Although he’s doing everything in his power to change that narrative in 2021.
He was one of 49 NFL tight ends that were invited to participate in the inaugural “TEU” this offseason.
Tight End University is a brand new program that was created by a pair of All-Pro tight ends in George Kittle and Travis Kelce. The three-day event was designed to bring together some of the best TEs on the planet to hone their craft and share their top trade secrets with one another.
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There’s Something Missing From the Puzzle
The event was hosted in Nashville and on top of receiving instruction from two of the game’s premier tight ends, they also got some bonus tutoring from former star Greg Olsen.
The idea for this was spawned by the other positional camps hosted by a variety of NFL stars during the offseason. For example, we’ve seen Von Miller work with other pass rushers at his summit.
While this TEU camp allows some of the top tight ends in the game to get even better, it’s the other guys that stand to gain the most.
Herndon’s talent is obvious.
He possesses prototypical size (6-foot-4, 254 pounds), oozes athleticism, and has displayed a knack for making highlight-reel catches the norm.
Yet despite all those physical gifts, something hasn’t quite clicked for Herndon at the NFL level.
2021 is his last chance to prove he belongs. The former Miami product is entering the last year of his rookie contract. One way or another this will be an audition. That’ll either lead to a potential contract extension to keep him in Gang Green or he’ll end up on a different NFL team next offseason.
The Best Part of TEU
Turron Davenport, Tennessee Titans ESPN reporter, was at TEU and documented the entire event (you can check out his full column here).
The most interesting thing from his report was the format of this camp.
At first, all the players would go into the dark depths of the film room to watch tape. Some of the more experienced players would explain how they get off the line of scrimmage. They would then walk each of the players through step-by-step on what they see in terms of coverages and how to properly attack it.
As soon as the reel stopped spinning, the players immediately went to the gridiron to put their homework to the test.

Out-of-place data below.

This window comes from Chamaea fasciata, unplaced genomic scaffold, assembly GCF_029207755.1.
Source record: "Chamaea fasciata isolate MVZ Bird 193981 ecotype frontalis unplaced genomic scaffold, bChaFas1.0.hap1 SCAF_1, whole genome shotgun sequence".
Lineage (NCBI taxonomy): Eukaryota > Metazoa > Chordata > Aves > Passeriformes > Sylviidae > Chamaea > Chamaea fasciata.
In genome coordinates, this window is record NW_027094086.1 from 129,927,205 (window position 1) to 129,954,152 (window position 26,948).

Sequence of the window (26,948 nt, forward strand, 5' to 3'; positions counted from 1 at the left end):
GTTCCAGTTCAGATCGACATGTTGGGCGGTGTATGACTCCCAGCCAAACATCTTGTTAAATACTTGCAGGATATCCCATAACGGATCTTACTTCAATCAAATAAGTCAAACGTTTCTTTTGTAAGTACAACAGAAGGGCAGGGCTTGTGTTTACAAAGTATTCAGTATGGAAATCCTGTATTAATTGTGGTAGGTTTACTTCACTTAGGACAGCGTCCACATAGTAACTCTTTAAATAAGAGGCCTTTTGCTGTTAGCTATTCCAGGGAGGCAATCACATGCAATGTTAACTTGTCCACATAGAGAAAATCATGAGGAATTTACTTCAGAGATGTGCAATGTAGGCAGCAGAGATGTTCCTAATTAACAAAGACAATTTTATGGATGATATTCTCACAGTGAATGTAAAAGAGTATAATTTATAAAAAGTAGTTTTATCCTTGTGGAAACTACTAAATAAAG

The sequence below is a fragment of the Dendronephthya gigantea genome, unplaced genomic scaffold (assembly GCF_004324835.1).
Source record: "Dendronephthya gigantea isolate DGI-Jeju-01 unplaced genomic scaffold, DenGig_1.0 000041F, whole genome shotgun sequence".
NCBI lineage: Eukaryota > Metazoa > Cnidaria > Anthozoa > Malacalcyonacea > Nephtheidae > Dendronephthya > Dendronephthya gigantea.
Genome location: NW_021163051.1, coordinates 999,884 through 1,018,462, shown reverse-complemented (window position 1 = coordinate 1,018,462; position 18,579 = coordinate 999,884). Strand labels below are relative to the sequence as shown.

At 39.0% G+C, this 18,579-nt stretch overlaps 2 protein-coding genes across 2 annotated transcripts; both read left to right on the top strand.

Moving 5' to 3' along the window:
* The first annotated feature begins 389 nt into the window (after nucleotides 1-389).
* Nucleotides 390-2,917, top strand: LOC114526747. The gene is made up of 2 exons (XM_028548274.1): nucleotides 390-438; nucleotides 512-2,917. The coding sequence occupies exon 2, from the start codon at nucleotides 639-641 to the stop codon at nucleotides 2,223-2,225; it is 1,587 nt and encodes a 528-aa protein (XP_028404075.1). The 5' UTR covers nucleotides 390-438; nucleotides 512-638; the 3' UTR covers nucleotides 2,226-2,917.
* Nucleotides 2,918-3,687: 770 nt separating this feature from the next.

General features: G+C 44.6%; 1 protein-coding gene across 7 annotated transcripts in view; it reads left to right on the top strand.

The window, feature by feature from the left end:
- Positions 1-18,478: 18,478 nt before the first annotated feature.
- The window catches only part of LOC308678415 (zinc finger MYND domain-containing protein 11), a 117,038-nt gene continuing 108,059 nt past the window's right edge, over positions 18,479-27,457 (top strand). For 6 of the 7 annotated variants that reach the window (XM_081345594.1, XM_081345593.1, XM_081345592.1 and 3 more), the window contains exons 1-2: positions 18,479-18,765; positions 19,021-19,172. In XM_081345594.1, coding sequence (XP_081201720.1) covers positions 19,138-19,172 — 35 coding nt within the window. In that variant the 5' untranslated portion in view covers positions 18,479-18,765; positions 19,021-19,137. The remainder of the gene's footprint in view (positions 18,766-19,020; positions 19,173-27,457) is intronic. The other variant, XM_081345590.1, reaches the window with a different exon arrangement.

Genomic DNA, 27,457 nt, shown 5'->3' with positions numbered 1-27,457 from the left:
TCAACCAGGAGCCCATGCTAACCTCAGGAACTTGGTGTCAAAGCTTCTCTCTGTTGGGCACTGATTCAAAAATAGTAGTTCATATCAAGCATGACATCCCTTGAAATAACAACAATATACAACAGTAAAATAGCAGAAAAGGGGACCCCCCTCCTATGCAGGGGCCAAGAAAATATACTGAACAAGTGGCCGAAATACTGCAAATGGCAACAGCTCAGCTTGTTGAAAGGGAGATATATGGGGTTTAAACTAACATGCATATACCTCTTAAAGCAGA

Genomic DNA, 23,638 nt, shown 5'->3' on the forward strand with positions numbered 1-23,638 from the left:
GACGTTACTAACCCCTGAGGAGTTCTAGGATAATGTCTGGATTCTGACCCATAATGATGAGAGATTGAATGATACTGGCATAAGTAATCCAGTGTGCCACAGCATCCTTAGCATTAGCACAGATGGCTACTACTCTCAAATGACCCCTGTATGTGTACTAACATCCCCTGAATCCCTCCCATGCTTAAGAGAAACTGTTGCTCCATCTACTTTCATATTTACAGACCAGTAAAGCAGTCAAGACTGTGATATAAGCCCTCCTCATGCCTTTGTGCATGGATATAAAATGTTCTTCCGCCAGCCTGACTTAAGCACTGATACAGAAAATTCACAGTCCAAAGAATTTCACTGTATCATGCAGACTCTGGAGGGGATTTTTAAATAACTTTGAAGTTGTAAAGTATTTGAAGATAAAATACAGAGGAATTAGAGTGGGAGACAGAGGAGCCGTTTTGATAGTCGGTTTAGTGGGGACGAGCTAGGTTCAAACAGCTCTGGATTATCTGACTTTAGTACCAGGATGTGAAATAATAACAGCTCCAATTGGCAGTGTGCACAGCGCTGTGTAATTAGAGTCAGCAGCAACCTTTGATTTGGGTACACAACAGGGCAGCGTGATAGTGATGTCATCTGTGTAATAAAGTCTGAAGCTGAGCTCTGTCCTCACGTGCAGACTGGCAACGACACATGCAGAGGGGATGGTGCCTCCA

This type of teaching method seems to check every box:
- Film study (breaking down coverages, subtleties in route combinations, and how to create separation).
- On-field workouts (the mental to the physical, learning techniques then putting it all together, and repetition).
After each of the hard days of practice, the players would then ease the mood later in the night with team bonding activities.
This brings us back to Herndon. All of the tools are there physically, but what this camp will hopefully provide is a mental re-calibration. Last year he seemed to get in his own head and overthought things.
Herndon tried to force it and unfortunately it resulted in the worst year of his young career. There were simply too many mental lapses where he fumbled and dropped routine ordinary catches.
The former Miami product fell into a dark place with the mounting pressure from the fans, coaches, and himself.
This offseason has been a major reset button. The ineffective coaching staff has been removed, Herndon has refocused on ball, and now he’s ready to finally unlock his full potential.
With Mike LaFleur leading the charge as the Jets offensive coordinator, the Herndon hive is dreaming of a Kittle explosion in 2021.
In San Francisco, the All-Pro tight end is the focal point of the offense. While in New York, the Jets have practically ignored the tight end position altogether over the last few years.
Everyone has talked about the upgrades to the trenches for Gang Green or the sexy new toys at wide receiver this offseason. Although ironically enough one of the leftovers in the fridge from 2020 may end up becoming Zach Wilson’s top security blanket next season.